the holder. On January 1, 2012, B corporation's nonconvertible, 
publicly-traded, three-year debt of comparable credit quality trades 
at a price that reflects a yield of 6.75 percent, compounded 
semiannually.
    (ii) Determination of basis. A's basis for determining loss on 
the sale or exchange of the bond is $1,100. As of January 1, 2012, 
discounting the remaining payments on the bond at the yield at which 
B's similar nonconvertible bonds trade (6.75 percent, compounded 
semiannually) results in a present value of $980. Thus, the value of 
the conversion option is $120. Under Sec.  1.171-1(e)(1)(iii)(A), 
A's basis is $980 ($1,100 -$120) for purposes of Sec. Sec.  1.171-1 
through 1.171-5. The sum of all amounts payable on the bond other 
than qualified stated interest is $1,000. Because A's basis (as 
determined under Sec.  1.171-1(e)(1)(iii)(A)) does not exceed 
$1,000, A does not acquire the bond at a premium.

    (iii) Effective/applicability date. This Example 2 applies to bonds 
acquired on or after July 6, 2011.
    (g) Expiration date. The applicability of this section expires on 
or before July 1, 2014.

0
Par. 6. Section 1.197-2 is amended by revising paragraph (b)(7) to read 
as follows:


Sec.  1.197-2  Amortization of goodwill and certain other intangibles.

* * * * *
    (b) * * *
    (7) [Reserved]. For further guidance, see Sec.  1.197-2T(b)(7).
* * * * *

0
Par. 7. Section 1.197-2T is added to read as follows:


Sec.  1.197-2T  Amortization of goodwill and certain other intangibles 
(temporary).

    (a) through (b)(6) [Reserved]. For further guidance, see Sec.  
1.197-2(a) through (b)(6).
    (7) Supplier-based intangibles--(i) In general. Section 197 
intangibles include any supplier-based intangible. A supplier-based 
intangible is the value resulting from the future acquisition, pursuant 
to contractual or other relationships with suppliers in the ordinary 
course of business, of goods or services that will be sold or used by 
the taxpayer. Thus, the amount paid or incurred for supplier-based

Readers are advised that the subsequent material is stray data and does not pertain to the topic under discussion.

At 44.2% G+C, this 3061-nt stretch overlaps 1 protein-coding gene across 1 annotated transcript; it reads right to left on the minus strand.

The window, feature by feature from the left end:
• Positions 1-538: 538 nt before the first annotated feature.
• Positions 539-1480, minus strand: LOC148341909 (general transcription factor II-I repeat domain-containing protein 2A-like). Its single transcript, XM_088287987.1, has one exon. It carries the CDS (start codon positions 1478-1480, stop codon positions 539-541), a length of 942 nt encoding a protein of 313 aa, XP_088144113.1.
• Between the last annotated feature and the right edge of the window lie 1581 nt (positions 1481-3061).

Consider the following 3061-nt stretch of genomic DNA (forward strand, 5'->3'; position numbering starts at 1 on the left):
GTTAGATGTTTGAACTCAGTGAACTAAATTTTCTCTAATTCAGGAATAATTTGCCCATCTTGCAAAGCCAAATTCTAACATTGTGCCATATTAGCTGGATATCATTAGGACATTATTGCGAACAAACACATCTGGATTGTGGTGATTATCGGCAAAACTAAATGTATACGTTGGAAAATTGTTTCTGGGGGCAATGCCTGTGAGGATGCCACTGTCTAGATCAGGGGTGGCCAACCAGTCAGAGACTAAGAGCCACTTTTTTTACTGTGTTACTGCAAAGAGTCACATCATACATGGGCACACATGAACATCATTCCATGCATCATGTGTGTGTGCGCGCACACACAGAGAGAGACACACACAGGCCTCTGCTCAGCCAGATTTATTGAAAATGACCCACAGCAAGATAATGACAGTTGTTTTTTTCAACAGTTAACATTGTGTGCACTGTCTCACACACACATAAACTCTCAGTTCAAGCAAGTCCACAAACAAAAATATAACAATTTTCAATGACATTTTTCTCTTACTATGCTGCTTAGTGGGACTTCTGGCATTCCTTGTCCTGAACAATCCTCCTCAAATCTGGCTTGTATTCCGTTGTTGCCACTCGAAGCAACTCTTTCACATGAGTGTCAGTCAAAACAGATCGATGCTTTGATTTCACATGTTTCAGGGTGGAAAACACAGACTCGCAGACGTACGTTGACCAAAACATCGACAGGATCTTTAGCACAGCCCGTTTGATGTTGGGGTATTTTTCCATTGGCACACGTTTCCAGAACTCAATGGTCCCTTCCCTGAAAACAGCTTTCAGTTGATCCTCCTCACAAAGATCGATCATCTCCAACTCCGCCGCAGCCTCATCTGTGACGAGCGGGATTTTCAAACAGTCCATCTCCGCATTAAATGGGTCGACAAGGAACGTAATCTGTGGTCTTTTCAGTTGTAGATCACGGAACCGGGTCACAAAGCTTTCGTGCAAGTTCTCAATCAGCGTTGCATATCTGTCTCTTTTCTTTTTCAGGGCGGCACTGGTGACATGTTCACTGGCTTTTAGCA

intangibles includes, for example, any portion of the purchase price of 
an acquired trade or business attributable to the existence of a 
favorable relationship with persons providing distribution services 
(such as favorable shelf or display space at a retail outlet), or the 
existence of favorable supply contracts. The amount

[[Page 39281]]

paid or incurred for supplier-based intangibles does not include any 
amount required to be paid for the goods or services themselves 
pursuant to the terms of the agreement or other relationship. In 
addition, see the exceptions in Sec.  1.197-2(c), including the 
exception in Sec.  1.197-2(c)(6) for certain rights to receive tangible 
property or services from another person.
    (ii) Effective/applicability date. This section applies to 
supplier-based intangibles acquired after July 6, 2011.
    (iii) Expiration date. The applicability of this section expires on 
or before July 1, 2014.
    (b)(8) through (l) [Reserved]. For further guidance, see Sec.  
1.197-2(b)(8) through (l).

0
Par. 8. Section 1.249-1 is amended as follows:
0
1. Paragraph (e)(2)(ii) is revised.
0
2. The paragraph heading for paragraph (f) is revised.
0
3. Paragraph (f)(3) is added.
    The revisions and addition read as follows:


Sec.  1.249-1  Limitation on deduction of bond premium on repurchase.

* * * * *
    (e) * * *
    (2) * * *
    (ii) [Reserved]. For further guidance, see Sec.  1.249-
1T(e)(2)(ii).
* * * * *
    (f) Effective/applicability dates. * * *
    (3) [Reserved]. For further guidance, see Sec.  1.249-1T(f)(3).